Novelist under fire after admitting to ‘stalking’ critic

A blogger's criticisms led one author to track her down offline.
(Reuben Muñoz / Los Angeles Times)

A novelist set off a firestorm over the weekend after admitting in an article to “stalking” a blogger who gave her book a negative review on the website Goodreads.

Kathleen Hale, author of the young adult novel “No One Else Can Have You,” described confronting a blogger who writes under the name Blythe Harris in an essay for the Guardian.

Harris had written a negative review of Hale’s book on Goodreads and then took to Twitter, where she shadowed Hale, mocking her tweets. Hale discovered that other authors had also been targeted by Harris online, but were afraid to speak about it on the record, according to Hale’s Guardian essay.


In the article, Hale describes researching the blogger, and after being given her address by a book club, driving to the woman’s house before deciding not to knock on her door. Later, Hale said, she called the woman at her workplace. She said though the woman who answered the phone claimed not to be Harris, she believes that it’s the same person.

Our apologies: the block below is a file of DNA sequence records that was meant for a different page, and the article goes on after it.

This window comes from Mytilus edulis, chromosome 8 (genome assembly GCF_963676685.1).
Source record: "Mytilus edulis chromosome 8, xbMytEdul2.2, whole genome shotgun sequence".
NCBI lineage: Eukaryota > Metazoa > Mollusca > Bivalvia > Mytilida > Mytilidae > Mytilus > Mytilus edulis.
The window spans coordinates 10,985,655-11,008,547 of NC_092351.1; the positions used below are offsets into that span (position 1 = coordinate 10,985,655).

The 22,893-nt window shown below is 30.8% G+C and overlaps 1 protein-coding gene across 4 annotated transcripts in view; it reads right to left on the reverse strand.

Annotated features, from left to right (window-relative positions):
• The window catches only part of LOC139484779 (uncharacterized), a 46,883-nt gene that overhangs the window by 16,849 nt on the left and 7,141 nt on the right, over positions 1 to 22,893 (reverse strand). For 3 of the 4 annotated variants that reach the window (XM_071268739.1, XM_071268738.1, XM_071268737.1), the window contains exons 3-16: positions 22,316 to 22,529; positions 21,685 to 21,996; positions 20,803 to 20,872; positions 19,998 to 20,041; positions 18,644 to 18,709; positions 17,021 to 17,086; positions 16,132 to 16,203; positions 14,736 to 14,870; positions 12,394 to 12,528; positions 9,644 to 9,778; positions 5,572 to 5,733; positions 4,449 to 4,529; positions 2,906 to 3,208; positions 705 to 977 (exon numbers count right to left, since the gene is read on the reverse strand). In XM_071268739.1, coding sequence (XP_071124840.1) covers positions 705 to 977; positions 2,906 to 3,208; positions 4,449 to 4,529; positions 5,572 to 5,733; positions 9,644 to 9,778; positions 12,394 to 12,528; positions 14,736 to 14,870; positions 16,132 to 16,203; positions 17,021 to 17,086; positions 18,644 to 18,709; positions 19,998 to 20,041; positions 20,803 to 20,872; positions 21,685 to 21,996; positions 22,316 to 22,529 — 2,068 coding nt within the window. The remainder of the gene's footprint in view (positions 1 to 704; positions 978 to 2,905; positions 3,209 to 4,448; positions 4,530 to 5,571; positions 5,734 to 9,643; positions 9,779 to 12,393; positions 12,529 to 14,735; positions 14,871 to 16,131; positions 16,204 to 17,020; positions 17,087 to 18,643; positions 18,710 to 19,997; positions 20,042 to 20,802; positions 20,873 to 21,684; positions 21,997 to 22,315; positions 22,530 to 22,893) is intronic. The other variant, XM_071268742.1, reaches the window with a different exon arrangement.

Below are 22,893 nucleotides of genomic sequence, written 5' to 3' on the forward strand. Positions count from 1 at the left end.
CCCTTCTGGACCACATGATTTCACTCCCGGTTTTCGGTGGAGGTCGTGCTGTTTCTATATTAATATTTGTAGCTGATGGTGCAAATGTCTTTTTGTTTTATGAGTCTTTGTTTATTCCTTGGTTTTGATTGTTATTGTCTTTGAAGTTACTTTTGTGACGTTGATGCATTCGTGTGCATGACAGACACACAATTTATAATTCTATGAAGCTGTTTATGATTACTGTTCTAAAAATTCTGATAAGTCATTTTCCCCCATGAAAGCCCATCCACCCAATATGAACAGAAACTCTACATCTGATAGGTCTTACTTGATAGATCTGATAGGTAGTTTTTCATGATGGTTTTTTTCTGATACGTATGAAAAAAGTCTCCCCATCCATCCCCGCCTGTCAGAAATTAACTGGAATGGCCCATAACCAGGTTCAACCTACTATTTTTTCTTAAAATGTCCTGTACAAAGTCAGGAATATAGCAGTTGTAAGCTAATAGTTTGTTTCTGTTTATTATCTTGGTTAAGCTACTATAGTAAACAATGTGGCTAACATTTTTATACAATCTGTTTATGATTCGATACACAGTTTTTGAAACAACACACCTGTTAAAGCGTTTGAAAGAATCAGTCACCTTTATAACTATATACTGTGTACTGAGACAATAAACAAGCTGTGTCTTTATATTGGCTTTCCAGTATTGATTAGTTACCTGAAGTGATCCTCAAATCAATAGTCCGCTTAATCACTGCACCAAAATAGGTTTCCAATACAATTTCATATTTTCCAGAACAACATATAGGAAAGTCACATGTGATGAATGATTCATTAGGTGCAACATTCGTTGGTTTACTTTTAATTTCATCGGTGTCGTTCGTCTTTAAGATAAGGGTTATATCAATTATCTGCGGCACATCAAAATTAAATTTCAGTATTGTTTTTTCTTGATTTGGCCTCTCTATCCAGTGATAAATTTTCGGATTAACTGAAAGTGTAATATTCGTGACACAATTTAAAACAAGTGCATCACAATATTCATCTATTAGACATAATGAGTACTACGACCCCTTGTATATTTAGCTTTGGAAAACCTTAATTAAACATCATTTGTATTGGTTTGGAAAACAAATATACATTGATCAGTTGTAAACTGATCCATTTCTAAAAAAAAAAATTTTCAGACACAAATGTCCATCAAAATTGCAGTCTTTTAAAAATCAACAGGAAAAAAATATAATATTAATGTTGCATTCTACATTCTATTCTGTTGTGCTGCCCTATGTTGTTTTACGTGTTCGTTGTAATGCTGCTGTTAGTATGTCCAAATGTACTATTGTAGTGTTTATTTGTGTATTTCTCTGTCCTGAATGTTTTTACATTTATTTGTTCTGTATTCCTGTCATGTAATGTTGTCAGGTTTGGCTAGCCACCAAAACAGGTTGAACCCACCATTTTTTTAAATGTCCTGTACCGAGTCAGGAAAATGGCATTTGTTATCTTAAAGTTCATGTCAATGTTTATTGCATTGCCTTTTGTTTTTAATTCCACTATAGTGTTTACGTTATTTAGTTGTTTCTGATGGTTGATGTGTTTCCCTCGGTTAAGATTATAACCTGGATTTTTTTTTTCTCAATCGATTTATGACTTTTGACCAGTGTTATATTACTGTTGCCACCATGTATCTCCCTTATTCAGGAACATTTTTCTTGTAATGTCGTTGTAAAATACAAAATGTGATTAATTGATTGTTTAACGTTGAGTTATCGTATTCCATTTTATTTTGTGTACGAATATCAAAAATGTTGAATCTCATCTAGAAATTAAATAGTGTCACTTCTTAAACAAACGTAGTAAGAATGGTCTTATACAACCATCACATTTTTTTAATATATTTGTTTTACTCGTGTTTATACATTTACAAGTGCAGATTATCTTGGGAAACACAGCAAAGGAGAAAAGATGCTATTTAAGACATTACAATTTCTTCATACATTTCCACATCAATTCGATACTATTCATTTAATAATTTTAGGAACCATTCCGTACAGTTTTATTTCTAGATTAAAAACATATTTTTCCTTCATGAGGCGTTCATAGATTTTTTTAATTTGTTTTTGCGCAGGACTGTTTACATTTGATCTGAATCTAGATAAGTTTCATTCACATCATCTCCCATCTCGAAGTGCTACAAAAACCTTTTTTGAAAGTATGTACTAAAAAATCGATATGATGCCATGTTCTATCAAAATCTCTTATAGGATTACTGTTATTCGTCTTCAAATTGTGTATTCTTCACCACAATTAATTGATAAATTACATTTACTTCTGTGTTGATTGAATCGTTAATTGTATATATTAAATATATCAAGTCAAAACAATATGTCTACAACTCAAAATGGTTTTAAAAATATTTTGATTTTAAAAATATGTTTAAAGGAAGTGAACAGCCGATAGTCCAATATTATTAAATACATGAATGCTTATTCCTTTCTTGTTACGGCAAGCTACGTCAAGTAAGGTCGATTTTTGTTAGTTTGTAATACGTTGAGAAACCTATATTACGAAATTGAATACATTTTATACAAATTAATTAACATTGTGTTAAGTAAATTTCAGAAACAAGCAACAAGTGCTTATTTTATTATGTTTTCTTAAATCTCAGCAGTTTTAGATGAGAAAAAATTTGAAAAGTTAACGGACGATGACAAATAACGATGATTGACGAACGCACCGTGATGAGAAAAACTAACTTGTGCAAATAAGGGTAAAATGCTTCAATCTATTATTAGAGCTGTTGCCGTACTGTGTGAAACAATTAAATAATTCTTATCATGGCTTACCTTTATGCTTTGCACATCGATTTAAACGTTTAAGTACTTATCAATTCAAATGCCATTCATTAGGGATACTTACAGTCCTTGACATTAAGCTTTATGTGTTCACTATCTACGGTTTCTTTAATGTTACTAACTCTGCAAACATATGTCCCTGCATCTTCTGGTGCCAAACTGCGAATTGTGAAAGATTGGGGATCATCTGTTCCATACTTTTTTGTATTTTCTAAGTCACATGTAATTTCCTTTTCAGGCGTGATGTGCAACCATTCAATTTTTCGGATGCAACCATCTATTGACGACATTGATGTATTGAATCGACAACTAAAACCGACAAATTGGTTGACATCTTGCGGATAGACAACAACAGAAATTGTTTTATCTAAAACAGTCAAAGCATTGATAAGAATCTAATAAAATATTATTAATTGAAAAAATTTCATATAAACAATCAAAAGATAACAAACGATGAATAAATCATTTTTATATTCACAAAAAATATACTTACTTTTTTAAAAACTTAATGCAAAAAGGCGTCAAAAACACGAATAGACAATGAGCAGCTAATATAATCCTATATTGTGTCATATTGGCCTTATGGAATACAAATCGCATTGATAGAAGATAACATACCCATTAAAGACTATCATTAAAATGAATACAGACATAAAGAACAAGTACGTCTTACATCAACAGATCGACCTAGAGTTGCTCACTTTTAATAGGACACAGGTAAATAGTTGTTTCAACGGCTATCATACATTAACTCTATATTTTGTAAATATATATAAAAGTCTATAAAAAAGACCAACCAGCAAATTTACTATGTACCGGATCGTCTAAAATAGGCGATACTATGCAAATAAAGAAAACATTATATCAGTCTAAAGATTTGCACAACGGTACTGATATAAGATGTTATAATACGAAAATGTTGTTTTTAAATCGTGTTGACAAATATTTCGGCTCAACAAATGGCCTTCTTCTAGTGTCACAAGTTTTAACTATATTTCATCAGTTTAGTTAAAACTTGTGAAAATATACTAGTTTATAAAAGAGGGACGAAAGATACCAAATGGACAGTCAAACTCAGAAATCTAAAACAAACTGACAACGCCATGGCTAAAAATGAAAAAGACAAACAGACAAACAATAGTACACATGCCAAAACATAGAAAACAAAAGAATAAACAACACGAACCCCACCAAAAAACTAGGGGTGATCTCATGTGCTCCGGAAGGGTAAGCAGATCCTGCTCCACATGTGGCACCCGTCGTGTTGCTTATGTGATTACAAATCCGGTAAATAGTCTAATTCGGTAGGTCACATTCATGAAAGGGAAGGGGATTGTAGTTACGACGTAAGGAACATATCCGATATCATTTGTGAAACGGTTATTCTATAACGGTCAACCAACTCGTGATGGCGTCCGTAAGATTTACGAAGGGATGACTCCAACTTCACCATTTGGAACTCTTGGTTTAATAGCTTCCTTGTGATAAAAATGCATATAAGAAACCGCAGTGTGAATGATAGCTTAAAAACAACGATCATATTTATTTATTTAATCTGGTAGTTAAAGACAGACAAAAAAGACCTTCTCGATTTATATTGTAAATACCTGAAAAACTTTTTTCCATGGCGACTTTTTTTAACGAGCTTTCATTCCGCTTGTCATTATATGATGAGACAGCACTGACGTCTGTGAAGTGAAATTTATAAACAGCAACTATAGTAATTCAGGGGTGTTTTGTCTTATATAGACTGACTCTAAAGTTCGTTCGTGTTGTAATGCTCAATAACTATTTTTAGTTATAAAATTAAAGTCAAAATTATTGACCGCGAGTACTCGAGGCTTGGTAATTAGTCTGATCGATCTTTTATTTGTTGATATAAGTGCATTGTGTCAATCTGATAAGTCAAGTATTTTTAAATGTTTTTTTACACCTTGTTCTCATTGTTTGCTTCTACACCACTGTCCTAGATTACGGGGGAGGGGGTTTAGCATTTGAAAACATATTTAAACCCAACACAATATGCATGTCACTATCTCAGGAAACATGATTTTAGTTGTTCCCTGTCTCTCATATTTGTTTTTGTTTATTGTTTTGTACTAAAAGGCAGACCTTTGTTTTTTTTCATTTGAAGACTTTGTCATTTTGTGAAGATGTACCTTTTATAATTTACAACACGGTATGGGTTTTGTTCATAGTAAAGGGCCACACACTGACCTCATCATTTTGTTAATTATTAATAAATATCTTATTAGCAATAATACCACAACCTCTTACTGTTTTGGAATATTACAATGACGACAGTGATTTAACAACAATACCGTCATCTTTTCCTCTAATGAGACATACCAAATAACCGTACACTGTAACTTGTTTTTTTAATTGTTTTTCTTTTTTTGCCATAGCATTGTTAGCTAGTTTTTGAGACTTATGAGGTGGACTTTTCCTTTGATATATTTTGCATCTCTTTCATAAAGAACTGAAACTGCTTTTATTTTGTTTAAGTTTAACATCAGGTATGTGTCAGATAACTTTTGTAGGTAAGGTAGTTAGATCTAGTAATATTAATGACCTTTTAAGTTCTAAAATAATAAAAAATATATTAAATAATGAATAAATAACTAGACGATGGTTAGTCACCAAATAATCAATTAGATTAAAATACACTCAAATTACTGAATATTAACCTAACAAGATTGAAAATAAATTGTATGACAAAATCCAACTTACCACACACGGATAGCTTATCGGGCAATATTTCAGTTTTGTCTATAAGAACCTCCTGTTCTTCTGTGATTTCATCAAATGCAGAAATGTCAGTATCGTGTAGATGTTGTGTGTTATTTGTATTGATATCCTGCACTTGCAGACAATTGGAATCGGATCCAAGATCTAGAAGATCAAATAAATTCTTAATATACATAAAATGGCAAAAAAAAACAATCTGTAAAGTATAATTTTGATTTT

Oct. 20, 5 p.m.: An earlier version of this post described Hale “confronting” the woman at her home. Hale said she went to the woman’s door but did not speak to anyone there.


“Over the course of an admittedly privileged life,” Hale wrote in the Guardian essay, “I consider my visit to [the blogger’s house] as a sort of personal rock bottom. In the weeks that followed, I felt certain the conclusion to the Blythe Harris mystery was simply ‘Kathleen Hale is crazy’ -- and to be fair, that is one deduction.”

Authors and bloggers reacted to the essay with fascination and horror. At the website Bibliodaze, a book reviewer who writes under the name Ceilidh called Hale’s essay “not only a hatchet job full of factual inaccuracies, [but] a straight up bragging fest about stalking someone who had the gall to give you a negative review.”

Miles Klee, writing at the Daily Dot, found fault with Hale and Harris: “So: two people significantly invested in their online reputations and, with a common history of allowing the Internet to fuel their worst instincts, became entangled in a petty dispute that took on more sinister dimensions.”

Reactions on Twitter were mixed. Hale retweeted writer Frank Rich, who called her essay “riveting.” (In a January 2014 interview, Hale said that she’s engaged to Rich’s son, Simon, also an author.)

Others weren’t so complimentary. Connor Goldsmith, a literary agent in New York, tweeted: “All I can say is if bad social media response freaks Kathleen Hale out so much (hi Kathleen!) this is gonna be a bad day for her.”

Hale’s second novel, “Nothing Bad Is Going to Happen,” is scheduled to be released next year.